Archetypal Man of the modern ages: How to Make a Bed

By Anthony Buccino

The kids in Cabbage Patch were doing handstands and headstands until I could get the sheet going the right way.

One Saturday, not too long ago, I helped my dear wife around the house. I didn't have much else to do. Forget about sleeping in, once the kids arrive, the honeymoon's over. It went something like this:

By the time I caught up with her, she had already, what she called "stripped the bed" down to the mattress. I saw odd little designs in the quilt stitching I had never noticed before. We piled up the linen to bring it down to the washer.

"Okay, partner," she said, since I was helping out, "I'll get these dirty sheets downstairs and start the wash. While I'm gone, you can turn the mattresses over. Please be careful." She shook her head for some reason, "Try not to knock over the lamp or the end table."

Before I knew it, I had the mattress back on the box spring with all its lumps redistributed. I was admiring my work when she came in with clean sheets.

A Father's Place, an Eclectic Collection by Anthony Buccino

 I recognized them immediately as the ones which, only the Saturday before, I had folded myself. As she unraveled them, I could quickly tell from their neatness that she had refolded everything after I had gone to sleep.

Getting the clean sheets to lie placidly on the bed was the real challenge of helping out. I've remodeled basements and cleaned the winter muck out of our house's leaders and gutters -- but those chores are a Saturday afternoon nap compared to making a bed.

"Fold it over…no, flip it…no, that side comes to me -- and that end goes down at the bottom."

The kids in Cabbage Patch were doing handstands and headstands until I could get the sheet going the right way.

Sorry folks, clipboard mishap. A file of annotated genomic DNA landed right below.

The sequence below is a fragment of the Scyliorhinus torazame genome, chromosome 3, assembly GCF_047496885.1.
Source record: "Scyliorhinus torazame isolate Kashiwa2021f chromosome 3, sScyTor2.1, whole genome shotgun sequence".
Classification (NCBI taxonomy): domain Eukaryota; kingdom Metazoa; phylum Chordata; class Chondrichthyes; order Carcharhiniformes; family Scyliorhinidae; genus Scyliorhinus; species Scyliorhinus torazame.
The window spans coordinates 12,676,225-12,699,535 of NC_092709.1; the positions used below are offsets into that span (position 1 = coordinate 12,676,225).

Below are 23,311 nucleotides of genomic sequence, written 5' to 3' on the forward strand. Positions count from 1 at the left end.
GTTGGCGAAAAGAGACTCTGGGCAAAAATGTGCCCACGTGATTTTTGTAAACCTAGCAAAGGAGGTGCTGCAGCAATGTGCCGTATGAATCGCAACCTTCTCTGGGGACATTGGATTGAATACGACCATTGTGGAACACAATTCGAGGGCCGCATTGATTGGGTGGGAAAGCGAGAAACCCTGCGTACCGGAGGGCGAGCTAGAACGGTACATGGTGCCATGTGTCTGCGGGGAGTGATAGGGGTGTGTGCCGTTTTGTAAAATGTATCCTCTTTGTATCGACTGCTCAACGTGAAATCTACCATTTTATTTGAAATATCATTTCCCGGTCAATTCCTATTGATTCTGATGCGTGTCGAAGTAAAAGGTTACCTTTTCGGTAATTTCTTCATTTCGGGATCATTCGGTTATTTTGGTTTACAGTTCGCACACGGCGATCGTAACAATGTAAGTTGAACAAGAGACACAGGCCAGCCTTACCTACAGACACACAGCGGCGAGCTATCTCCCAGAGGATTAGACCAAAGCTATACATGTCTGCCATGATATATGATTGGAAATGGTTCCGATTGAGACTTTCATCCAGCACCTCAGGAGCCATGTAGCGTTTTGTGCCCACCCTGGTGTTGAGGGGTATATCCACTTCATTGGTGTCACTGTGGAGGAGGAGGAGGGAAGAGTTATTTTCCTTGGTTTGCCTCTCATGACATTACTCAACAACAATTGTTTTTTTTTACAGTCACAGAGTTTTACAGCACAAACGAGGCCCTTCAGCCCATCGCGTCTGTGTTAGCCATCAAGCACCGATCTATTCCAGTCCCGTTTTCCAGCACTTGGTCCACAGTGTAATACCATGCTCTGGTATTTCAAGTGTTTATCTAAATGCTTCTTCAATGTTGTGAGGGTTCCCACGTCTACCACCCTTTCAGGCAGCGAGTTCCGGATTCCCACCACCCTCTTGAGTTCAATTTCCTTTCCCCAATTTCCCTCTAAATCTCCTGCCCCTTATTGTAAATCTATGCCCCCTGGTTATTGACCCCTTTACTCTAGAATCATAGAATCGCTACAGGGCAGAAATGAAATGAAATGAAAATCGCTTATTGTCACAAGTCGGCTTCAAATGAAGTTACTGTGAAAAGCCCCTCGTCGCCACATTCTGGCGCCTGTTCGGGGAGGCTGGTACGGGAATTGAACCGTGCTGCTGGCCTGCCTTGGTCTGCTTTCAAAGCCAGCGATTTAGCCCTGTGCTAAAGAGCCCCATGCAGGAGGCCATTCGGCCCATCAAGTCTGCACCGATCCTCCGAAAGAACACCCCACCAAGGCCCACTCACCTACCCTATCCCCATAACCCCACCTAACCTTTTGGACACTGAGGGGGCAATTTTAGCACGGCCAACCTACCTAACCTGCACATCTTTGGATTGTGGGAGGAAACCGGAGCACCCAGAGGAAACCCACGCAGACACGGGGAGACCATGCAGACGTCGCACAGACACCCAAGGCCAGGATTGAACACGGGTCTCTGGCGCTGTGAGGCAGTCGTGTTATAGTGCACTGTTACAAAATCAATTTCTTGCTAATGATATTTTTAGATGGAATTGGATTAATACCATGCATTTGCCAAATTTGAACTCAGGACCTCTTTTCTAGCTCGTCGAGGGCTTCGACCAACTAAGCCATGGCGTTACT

"Stretch the elastic part onto the corner."

Hmmmm, that's easy enough. I can see it's not because I'm so much stronger than my wife; I just saved her manicure and now her fingernails won't have to be wrapped.

"Next comes the top sheet," she said flipping my half of the sheet across the bed. We tried to get our corners to billow in sync. It took the utmost coordination on my part. I wondered how she could ever do this alone.

"Over again, you've got it upside down…No, that dull side faces up. That is the bright side. Do you have enough there to tuck in?"

"Sure do," I muttered. This work was getting to me.

"Send some back here, I can't tuck any in…Now fold over the top, about this much. No! Don't start tucking the bottom. Wait a sec'. Finish the fold on top. Now, we can do the bottom. Tuck in the bottom all across…yeah, that's it. Then fold it in, like this, see? It's a hospital corner."

Whoever invented it, I thought, should be in a hospital.

"No. No, like this. Watch. Fold it out, over -- then tuck…yeah, that's sort of it. Now, fold-- no, tuck it in. That's it. You've got it! Great job! Now reach behind you and grab the comforter."

"The what?" I couldn't begin to imagine what I should be grabbing.

"To you, it's the bedspread." Now, she was beginning to mutter. "Not to anyone else…to anyone else, it's a comforter."

"Gotcha!" As I tried to sort out my corners from hers, I asked, "which way do these Cabbage Patches face?"

"Towards the door."

"Won't the sun be in their eyes?"

"Don't give me a hard time, okay? I thought you wanted to help."

"I can't learn if I don't ask questions," I said as I thought of yet another question. "Are those stuffed animals well trained?"

"What are you talking about?"

"If this was my job, I'd have those bears and -- uh, whatever that is -- trained to jump back on the bed when it's ready."

"That's very nice, dear. Maybe with a lot of practice, you can do this job every day." She made a final tuck on the comforter and said, "Now, let's do the kids' bed."

Making the bed got easier by the end of the morning. My wife was so proud of me, she was ready to rent me out to the other wives on the block. I was ready for lunch, then a nap.

During lunch she suggested it would be a good day for me to caulk the tub, mow the lawn, fix the gutters and downspouts and tune up her car.

I offered to read the thin classified section of the Saturday paper to find myself a place to work from sun to sun on Saturdays -- one that might last at least until the kids can help their mom around the house.

First published as Does anyone need a good man? on Aug. 26, 1986 in Bloomfield Life. Reprinted in The Belleville Times in 1990.

Adapted from A Father's Place, An Eclectic Collection by Anthony Buccino

© 1986 by Anthony Buccino

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New Jersey author Anthony Buccino's stories of the 1960s, transit coverage and other writings earned four Society of Professional Journalists Excellence in Journalism awards.

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